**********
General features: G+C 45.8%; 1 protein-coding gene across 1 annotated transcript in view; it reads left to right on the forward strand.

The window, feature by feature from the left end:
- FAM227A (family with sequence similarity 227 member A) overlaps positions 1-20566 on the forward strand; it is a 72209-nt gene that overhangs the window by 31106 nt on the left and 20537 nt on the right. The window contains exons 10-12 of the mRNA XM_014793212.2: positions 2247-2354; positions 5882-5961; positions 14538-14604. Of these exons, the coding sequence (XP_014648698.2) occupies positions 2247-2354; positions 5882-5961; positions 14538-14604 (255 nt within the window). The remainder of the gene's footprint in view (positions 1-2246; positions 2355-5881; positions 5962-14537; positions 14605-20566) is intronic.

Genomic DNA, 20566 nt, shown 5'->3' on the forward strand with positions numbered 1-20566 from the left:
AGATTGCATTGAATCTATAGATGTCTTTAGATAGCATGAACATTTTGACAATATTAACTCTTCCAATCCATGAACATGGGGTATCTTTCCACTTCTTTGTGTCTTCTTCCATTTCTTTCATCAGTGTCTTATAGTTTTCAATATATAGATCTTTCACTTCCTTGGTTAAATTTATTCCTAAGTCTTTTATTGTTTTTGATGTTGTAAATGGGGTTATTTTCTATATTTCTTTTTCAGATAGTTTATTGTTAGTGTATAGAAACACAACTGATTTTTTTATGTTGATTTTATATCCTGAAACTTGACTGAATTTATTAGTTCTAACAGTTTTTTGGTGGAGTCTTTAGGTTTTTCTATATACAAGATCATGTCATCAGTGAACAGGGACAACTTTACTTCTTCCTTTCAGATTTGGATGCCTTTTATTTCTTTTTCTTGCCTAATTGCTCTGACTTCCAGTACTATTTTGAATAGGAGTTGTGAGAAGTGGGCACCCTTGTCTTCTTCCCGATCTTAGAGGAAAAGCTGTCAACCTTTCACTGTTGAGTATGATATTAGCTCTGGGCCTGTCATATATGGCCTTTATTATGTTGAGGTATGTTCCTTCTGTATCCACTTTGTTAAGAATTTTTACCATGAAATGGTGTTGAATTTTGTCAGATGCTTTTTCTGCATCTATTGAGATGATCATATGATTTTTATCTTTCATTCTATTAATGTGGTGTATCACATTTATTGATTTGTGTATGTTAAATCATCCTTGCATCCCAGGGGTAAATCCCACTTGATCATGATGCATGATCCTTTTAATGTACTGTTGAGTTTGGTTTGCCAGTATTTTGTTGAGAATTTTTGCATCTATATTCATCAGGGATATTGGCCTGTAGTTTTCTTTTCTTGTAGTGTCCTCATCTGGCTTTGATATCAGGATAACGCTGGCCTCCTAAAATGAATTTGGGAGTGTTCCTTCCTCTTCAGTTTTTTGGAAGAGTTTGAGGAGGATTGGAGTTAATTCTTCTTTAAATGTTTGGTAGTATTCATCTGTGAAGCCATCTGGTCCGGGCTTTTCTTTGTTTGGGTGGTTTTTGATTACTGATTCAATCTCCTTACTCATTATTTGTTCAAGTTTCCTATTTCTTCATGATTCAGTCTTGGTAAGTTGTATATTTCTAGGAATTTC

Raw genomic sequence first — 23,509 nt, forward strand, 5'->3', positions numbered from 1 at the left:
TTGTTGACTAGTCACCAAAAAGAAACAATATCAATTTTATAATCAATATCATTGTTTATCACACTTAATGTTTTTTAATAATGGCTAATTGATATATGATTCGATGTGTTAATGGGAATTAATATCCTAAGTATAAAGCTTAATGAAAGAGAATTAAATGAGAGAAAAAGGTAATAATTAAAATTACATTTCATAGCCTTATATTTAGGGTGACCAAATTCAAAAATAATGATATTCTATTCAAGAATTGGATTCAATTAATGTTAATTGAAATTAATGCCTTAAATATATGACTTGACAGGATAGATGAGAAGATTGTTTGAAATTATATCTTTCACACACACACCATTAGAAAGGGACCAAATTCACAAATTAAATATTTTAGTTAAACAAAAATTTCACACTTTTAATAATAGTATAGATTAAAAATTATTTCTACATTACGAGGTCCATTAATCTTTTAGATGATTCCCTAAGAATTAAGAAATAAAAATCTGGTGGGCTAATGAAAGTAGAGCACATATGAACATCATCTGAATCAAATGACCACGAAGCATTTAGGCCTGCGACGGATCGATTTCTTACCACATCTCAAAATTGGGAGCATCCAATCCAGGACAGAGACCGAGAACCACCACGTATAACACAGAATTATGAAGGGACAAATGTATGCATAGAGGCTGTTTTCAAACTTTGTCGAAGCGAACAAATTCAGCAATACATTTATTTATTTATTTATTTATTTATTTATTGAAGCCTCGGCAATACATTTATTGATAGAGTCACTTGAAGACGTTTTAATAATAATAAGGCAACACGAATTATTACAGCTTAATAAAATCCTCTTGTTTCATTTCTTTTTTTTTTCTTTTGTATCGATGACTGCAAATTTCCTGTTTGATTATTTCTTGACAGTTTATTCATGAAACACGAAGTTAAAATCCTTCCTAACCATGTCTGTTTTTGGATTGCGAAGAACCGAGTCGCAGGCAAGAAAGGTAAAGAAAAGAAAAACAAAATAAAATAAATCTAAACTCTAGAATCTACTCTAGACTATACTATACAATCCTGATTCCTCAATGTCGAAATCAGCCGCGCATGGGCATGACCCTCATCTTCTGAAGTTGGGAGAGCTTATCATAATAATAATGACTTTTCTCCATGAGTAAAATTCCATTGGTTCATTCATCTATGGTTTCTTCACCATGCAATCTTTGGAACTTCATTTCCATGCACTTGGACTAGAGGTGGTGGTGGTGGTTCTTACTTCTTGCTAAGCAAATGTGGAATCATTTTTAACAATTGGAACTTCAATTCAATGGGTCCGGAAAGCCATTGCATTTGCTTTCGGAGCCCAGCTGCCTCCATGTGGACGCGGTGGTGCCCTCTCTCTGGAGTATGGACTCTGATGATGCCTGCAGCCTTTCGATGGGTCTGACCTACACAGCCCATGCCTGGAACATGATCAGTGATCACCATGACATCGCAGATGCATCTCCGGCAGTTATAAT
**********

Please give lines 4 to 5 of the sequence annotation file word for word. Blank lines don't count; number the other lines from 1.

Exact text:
Genomic DNA, 20566 nt, shown 5'->3' on the forward strand with positions numbered 1-20566 from the left:
AGATTGCATTGAATCTATAGATGTCTTTAGATAGCATGAACATTTTGACAATATTAACTCTTCCAATCCATGAACATGGGGTATCTTTCCACTTCTTTGTGTCTTCTTCCATTTCTTTCATCAGTGTCTTATAGTTTTCAATATATAGATCTTTCACTTCCTTGGTTAAATTTATTCCTAAGTCTTTTATTGTTTTTGATGTTGTAAATGGGGTTATTTTCTATATTTCTTTTTCAGATAGTTTATTGTTAGTGTATAGAAACACAACTGATTTTTTTATGTTGATTTTATATCCTGAAACTTGACTGAATTTATTAGTTCTAACAGTTTTTTGGTGGAGTCTTTAGGTTTTTCTATATACAAGATCATGTCATCAGTGAACAGGGACAACTTTACTTCTTCCTTTCAGATTTGGATGCCTTTTATTTCTTTTTCTTGCCTAATTGCTCTGACTTCCAGTACTATTTTGAATAGGAGTTGTGAGAAGTGGGCACCCTTGTCTTCTTCCCGATCTTAGAGGAAAAGCTGTCAACCTTTCACTGTTGAGTATGATATTAGCTCTGGGCCTGTCATATATGGCCTTTATTATGTTGAGGTATGTTCCTTCTGTATCCACTTTGTTAAGAATTTTTACCATGAAATGGTGTTGAATTTTGTCAGATGCTTTTTCTGCATCTATTGAGATGATCATATGATTTTTATCTTTCATTCTATTAATGTGGTGTATCACATTTATTGATTTGTGTATGTTAAATCATCCTTGCATCCCAGGGGTAAATCCCACTTGATCATGATGCATGATCCTTTTAATGTACTGTTGAGTTTGGTTTGCCAGTATTTTGTTGAGAATTTTTGCATCTATATTCATCAGGGATATTGGCCTGTAGTTTTCTTTTCTTGTAGTGTCCTCATCTGGCTTTGATATCAGGATAACGCTGGCCTCCTAAAATGAATTTGGGAGTGTTCCTTCCTCTTCAGTTTTTTGGAAGAGTTTGAGGAGGATTGGAGTTAATTCTTCTTTAAATGTTTGGTAGTATTCATCTGTGAAGCCATCTGGTCCGGGCTTTTCTTTGTTTGGGTGGTTTTTGATTACTGATTCAATCTCCTTACTCATTATTTGTTCAAGTTTCCTATTTCTTCATGATTCAGTCTTGGTAAGTTGTATATTTCTAGGAATTTC